Suppliers sell goods to wholesalers in large quantities. On that account, it’s very much possible to source the goods at discounted prices. While this may be true, wholesalers, on the other hand, sell goods to retailers at prices that have a generous markup potential. 

Seamless order fulfillment processing

I can truly say that online reselling is a pretty wise move. As a drop shipper, you can hone the logistics craft using well-founded order fulfillment companies. 

Just to illustrate — online retailers can leverage the infrastructure that the Amazon FBA(Fulfillment By Amazon) has. With over 90 million Prime members, the program has advanced shipping solutions that are not only cost-effective but also wide-reaching.

Even if it costs money to get hold of the fulfillment services; warehousing, picking, packing, refunds, returns, and so on, a reseller can push these pertinent costs to the selling price. 

Other fulfillment companies such as ShipBob, ShipWire, and ShipMonk, have a wide array of premium services for e-commerce businesses. 

Since most of these platforms integrate with carrier companies such as FedEx, DHL, and USPS, resellers can easily deliver all orders across the globe.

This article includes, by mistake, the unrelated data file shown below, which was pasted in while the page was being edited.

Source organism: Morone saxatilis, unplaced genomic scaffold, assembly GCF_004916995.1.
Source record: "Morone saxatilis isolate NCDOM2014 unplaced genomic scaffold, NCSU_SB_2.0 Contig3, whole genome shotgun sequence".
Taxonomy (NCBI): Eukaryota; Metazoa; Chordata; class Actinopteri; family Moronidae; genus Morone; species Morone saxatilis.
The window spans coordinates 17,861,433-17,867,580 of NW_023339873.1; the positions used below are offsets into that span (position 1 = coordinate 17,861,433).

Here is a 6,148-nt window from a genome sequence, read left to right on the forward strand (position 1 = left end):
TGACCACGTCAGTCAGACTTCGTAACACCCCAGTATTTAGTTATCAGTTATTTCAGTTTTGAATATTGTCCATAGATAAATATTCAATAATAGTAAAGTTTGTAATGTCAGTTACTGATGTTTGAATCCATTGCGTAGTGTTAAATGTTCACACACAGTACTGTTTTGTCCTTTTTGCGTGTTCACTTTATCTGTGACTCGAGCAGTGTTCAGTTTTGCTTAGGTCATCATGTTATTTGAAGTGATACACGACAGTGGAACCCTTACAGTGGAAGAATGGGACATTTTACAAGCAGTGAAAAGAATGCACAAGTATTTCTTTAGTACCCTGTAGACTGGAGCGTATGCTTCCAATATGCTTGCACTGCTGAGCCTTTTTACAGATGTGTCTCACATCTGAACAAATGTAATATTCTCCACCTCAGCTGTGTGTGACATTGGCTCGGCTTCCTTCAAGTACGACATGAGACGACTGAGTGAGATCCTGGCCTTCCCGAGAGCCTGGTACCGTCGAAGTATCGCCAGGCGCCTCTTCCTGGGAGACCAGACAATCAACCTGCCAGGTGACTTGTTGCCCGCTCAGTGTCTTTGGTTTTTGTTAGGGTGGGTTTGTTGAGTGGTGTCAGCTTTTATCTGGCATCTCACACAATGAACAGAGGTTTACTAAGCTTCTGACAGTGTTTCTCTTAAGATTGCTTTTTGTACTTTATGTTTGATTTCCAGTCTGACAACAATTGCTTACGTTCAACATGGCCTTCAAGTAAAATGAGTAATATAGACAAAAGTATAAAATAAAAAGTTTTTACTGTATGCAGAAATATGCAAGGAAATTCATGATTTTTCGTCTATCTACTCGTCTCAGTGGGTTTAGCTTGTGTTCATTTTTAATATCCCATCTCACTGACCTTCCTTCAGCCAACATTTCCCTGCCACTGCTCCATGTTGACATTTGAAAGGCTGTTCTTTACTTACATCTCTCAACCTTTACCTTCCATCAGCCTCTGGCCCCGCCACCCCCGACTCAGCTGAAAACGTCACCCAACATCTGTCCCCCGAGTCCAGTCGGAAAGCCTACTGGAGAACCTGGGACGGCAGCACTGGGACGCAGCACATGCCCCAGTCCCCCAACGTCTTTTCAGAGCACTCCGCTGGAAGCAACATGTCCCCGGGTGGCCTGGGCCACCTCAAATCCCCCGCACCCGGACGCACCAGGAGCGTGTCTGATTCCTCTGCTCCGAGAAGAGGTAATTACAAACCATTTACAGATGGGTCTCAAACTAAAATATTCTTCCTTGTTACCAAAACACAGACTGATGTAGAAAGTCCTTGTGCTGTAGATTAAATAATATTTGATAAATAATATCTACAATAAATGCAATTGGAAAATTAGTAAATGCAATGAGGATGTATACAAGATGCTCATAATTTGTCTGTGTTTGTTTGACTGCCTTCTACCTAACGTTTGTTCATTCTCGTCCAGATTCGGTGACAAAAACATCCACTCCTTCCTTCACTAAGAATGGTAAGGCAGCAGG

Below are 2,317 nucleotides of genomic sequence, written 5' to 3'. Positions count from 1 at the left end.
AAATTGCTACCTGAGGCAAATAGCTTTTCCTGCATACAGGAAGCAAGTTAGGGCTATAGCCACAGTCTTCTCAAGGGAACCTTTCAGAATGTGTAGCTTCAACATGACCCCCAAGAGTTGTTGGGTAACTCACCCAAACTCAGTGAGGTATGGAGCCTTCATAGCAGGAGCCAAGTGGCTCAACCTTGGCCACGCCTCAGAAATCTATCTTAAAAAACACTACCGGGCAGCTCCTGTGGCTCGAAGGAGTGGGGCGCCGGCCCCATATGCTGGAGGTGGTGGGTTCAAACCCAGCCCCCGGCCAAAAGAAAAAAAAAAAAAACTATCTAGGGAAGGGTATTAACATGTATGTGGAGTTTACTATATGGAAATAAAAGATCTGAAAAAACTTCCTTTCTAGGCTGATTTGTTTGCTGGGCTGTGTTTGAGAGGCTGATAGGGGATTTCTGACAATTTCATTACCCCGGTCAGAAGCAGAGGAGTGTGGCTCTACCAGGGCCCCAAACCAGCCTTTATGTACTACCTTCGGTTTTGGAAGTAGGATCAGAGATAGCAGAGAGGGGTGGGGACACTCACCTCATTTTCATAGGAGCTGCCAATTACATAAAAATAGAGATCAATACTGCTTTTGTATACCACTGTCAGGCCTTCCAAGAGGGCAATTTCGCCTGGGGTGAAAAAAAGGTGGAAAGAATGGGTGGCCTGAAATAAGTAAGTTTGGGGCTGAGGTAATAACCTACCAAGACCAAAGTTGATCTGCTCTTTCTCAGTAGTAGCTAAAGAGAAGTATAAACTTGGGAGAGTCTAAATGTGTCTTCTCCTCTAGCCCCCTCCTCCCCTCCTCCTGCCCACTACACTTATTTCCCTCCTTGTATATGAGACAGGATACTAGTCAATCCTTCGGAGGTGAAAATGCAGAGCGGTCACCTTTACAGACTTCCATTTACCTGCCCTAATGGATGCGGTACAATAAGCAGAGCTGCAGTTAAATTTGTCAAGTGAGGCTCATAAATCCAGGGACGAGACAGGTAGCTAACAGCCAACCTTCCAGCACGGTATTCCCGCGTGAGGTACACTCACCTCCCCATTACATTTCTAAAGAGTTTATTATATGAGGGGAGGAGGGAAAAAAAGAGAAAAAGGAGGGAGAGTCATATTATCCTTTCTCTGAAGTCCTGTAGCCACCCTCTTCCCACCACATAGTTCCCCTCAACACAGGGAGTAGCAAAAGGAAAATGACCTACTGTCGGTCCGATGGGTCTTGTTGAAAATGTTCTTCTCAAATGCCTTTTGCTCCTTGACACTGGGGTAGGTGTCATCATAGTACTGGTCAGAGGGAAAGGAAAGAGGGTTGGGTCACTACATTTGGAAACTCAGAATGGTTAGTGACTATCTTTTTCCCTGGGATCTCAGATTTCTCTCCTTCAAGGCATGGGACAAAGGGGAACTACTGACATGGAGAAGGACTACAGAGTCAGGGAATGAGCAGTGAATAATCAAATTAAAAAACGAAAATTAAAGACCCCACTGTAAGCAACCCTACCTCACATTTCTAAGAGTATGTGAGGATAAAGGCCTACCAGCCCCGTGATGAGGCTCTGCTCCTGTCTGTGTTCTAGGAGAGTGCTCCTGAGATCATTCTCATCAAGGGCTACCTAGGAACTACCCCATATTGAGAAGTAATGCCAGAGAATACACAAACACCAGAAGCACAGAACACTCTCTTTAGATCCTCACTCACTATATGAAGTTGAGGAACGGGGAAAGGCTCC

Where do resellers source products from?

It’s crystal clear that there exists a chain in the world of reselling. As a retailer, it’s essential to have a firm supply of good quality products. 

AliExpress

aliexpress for resellers

For starters looking into drop shipping, an adequate channel to start off with is AliExpress. As you are aware, the Chinese based subsidiary of Alibaba is a huge marketplace for consumer products such as; clothing, electronics, accessories, home decor, and much more. 

Dropshipping with AliExpress is the ultimate way to keep off the upfront inventory costs. But what might seem daunting is the task of spotting the high selling products.

tTo help you fulfill this superlatively, an online reseller can hang on a platform such as Oberlo. If this sounds strange, then worry no more. 

Here’s a plain overview of how the app works:

Oberlo app for resellers

Oberlo app for resellers

This app isn’t a ‘filled to the bim' e-commerce platform per se. Rather, it’s an extension that syncs with your sales channel. If you’re just starting out on Shopify, this app could help you import products from AliExpress in just a few clicks.

The good thing with using Shopify as your sales channel is that the Oberlo plugin comes as a pre-installed package. So you don’t have to hover around endless installation steps.

It connects you to multiple suppliers and manufacturers who sell reasonably priced products. On its dashboard, you can easily sort the product variants and adjust the prices without any snags.